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Supreme Court will take up the legal fight over ghost guns, firearms without serial numbers

Ghost guns to high court

The U.S. Supreme Court agreed on Monday to take up a Biden administration appeal over the regulation of difficult-to-trace ghost guns, which had been struck down by lower courts.

The justices by a 5-4 vote had previously intervened to keep the regulation in effect during the legal fight. Ghost guns, which lack serial numbers, have been turning up at crime scenes with increasing regularity.

The regulation, which took effect in 2022, changed the definition of a firearm under federal law to include unfinished parts, like the frame of a handgun or the receiver of a long gun, so they can be tracked more easily. Those parts must be licensed and include serial numbers. Manufacturers must also run background checks before a sale — as they do with other commercially made firearms.

The requirement applies regardless of how the firearm was made, meaning it includes ghost guns made from individual parts or kits or by 3D printers. The rule does not prohibit people from purchasing a kit or any type of firearm.

The Justice Department had told the court that local law enforcement agencies seized more than 19,000 ghost guns at crime scenes in 2021, a more than tenfold increase in just five years.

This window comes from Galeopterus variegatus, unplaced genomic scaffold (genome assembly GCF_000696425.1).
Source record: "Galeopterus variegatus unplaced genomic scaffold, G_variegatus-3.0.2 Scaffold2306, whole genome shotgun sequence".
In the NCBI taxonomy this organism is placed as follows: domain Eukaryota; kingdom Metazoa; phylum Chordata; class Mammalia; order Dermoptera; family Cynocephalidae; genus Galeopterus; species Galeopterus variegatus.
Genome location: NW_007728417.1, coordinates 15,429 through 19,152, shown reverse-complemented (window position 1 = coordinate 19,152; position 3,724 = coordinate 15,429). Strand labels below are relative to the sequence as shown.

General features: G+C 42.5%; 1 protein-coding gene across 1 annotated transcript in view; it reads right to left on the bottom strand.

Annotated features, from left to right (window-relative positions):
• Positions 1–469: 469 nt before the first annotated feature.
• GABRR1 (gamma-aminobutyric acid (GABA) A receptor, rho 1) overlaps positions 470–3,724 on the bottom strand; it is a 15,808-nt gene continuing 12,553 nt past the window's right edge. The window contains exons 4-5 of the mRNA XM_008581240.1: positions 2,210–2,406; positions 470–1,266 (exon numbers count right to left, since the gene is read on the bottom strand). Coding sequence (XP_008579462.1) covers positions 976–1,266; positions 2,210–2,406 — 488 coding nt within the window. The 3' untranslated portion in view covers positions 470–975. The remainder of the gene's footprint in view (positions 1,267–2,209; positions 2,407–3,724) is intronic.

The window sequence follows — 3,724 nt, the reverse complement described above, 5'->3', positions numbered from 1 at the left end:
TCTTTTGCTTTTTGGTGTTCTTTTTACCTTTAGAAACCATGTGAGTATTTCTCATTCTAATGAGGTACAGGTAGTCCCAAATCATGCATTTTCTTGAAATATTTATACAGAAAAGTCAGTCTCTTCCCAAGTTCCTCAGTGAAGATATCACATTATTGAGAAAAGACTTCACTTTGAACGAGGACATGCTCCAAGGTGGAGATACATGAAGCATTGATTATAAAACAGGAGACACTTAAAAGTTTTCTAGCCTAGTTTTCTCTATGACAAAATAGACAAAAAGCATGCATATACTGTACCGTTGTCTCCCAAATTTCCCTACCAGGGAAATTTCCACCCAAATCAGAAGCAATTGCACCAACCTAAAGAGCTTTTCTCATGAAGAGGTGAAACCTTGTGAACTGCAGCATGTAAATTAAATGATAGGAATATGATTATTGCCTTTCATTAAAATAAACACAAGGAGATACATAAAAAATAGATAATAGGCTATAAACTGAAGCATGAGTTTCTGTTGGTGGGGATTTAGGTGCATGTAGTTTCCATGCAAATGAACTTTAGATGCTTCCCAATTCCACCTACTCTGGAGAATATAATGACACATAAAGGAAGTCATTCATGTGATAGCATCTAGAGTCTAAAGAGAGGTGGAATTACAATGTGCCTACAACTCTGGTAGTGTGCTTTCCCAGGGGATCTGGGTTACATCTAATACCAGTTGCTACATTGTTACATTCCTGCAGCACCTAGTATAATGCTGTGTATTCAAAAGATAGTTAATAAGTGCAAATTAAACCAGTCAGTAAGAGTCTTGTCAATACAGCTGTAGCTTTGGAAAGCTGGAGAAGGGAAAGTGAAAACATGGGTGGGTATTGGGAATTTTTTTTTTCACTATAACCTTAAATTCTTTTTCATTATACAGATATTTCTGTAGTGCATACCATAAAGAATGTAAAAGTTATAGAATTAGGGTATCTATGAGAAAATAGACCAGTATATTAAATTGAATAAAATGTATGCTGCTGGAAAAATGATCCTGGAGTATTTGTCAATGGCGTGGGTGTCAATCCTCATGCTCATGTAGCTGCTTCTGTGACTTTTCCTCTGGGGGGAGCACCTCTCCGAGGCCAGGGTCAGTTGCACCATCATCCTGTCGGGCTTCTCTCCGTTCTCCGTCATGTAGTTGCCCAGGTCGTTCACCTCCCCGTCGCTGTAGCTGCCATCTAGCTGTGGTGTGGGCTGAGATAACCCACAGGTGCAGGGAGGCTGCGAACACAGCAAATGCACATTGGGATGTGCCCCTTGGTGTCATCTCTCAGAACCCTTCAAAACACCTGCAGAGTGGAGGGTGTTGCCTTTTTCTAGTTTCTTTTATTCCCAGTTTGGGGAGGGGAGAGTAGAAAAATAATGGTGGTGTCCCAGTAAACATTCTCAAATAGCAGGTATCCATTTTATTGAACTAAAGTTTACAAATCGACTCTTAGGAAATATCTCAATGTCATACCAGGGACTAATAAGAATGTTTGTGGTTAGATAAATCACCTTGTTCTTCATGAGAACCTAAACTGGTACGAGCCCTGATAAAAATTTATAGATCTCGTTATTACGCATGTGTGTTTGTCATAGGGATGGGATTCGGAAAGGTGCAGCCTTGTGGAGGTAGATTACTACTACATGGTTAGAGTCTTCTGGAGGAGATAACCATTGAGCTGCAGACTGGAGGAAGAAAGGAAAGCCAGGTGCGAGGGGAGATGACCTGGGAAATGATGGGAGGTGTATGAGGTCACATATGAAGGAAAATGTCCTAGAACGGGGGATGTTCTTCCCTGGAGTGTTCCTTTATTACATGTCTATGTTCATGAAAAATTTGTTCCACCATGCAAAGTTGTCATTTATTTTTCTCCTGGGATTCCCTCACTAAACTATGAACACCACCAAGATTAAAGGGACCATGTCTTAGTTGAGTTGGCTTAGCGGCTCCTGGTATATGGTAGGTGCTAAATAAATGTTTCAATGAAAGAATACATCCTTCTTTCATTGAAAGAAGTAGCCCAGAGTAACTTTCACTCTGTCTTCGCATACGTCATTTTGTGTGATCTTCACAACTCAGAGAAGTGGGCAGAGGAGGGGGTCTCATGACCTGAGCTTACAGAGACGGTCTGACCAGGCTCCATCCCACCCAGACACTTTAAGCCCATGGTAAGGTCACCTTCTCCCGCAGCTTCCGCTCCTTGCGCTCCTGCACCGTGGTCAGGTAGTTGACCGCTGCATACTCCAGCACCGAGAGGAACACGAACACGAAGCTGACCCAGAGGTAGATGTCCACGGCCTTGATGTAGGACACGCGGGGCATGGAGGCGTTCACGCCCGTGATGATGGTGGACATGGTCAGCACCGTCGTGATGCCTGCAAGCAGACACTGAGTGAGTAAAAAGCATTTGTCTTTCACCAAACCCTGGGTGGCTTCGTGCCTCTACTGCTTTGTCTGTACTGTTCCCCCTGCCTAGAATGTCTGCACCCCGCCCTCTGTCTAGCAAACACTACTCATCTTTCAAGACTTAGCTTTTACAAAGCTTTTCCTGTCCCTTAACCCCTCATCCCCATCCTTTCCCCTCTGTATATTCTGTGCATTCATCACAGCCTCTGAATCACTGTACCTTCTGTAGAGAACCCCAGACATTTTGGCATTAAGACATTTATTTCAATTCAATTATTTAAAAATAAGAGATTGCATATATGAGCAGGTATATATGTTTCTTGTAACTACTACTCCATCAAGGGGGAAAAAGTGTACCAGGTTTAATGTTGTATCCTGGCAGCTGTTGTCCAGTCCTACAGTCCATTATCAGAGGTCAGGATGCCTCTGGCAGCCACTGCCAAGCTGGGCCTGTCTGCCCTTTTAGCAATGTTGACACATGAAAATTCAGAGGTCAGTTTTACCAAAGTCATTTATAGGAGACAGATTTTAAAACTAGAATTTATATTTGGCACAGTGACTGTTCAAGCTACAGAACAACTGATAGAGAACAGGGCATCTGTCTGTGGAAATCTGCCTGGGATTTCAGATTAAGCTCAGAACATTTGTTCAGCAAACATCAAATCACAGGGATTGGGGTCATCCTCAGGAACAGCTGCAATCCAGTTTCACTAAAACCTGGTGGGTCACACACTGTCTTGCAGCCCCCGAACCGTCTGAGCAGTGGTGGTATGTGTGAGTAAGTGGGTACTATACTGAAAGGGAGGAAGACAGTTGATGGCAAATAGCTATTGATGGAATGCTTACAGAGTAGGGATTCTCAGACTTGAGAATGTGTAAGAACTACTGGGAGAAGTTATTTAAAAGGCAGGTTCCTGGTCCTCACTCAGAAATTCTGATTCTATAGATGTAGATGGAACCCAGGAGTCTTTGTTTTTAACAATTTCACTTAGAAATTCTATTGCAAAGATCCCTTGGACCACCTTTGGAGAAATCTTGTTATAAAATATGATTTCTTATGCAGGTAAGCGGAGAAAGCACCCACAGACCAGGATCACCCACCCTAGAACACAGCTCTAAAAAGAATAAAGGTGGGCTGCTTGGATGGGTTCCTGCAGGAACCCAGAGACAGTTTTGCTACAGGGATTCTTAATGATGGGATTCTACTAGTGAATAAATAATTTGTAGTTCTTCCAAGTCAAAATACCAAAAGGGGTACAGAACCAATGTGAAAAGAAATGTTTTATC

U.S. District Judge Reed O’Connor, in Fort Worth, Texas, struck down the rule last year, concluding that it exceeded the Bureau of Alcohol, Tobacco, Firearms and Explosives’ authority. O’Connor wrote that the definition of a firearm in federal law does not cover all the parts of a gun. Congress could change the law, he wrote.

A panel of the 5th U.S. Circuit Court of Appeals made up of three appointees of former President Donald Trump largely upheld O'Connor's ruling.

The Supreme Court allowed the regulation to remain in effect while the lawsuit continues. Chief Justice John Roberts and Justice Amy Coney Barrett joined with the court’s three liberal members to form the majority. Justices Samuel Alito, Neil Gorsuch, Brett Kavanaugh and Clarence Thomas would have kept the regulation on hold during the appeals process.

Barrett, Gorsuch and Kavanaugh were appointed by Trump.

Arguments won't take place before the fall.



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